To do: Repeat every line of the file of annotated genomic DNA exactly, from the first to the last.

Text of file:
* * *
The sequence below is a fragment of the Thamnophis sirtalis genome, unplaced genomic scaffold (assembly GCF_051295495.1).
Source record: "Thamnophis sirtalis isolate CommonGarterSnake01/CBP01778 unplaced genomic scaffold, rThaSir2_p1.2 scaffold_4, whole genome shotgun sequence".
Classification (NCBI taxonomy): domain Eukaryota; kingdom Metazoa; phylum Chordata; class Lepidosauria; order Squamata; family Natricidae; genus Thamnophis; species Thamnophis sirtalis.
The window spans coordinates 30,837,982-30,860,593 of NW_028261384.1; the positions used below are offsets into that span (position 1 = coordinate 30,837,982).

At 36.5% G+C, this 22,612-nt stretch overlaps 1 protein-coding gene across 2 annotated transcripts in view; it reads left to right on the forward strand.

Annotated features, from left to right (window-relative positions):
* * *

The sequence below is a fragment of the Thamnophis sirtalis genome, unplaced genomic scaffold (assembly GCF_051295495.1).
Source record: "Thamnophis sirtalis isolate CommonGarterSnake01/CBP01778 unplaced genomic scaffold, rThaSir2_p1.2 scaffold_4, whole genome shotgun sequence".
Classification (NCBI taxonomy): domain Eukaryota; kingdom Metazoa; phylum Chordata; class Lepidosauria; order Squamata; family Natricidae; genus Thamnophis; species Thamnophis sirtalis.
The window spans coordinates 30,837,982-30,860,593 of NW_028261384.1; the positions used below are offsets into that span (position 1 = coordinate 30,837,982).

At 36.5% G+C, this 22,612-nt stretch overlaps 1 protein-coding gene across 2 annotated transcripts in view; it reads left to right on the forward strand.

Annotated features, from left to right (window-relative positions):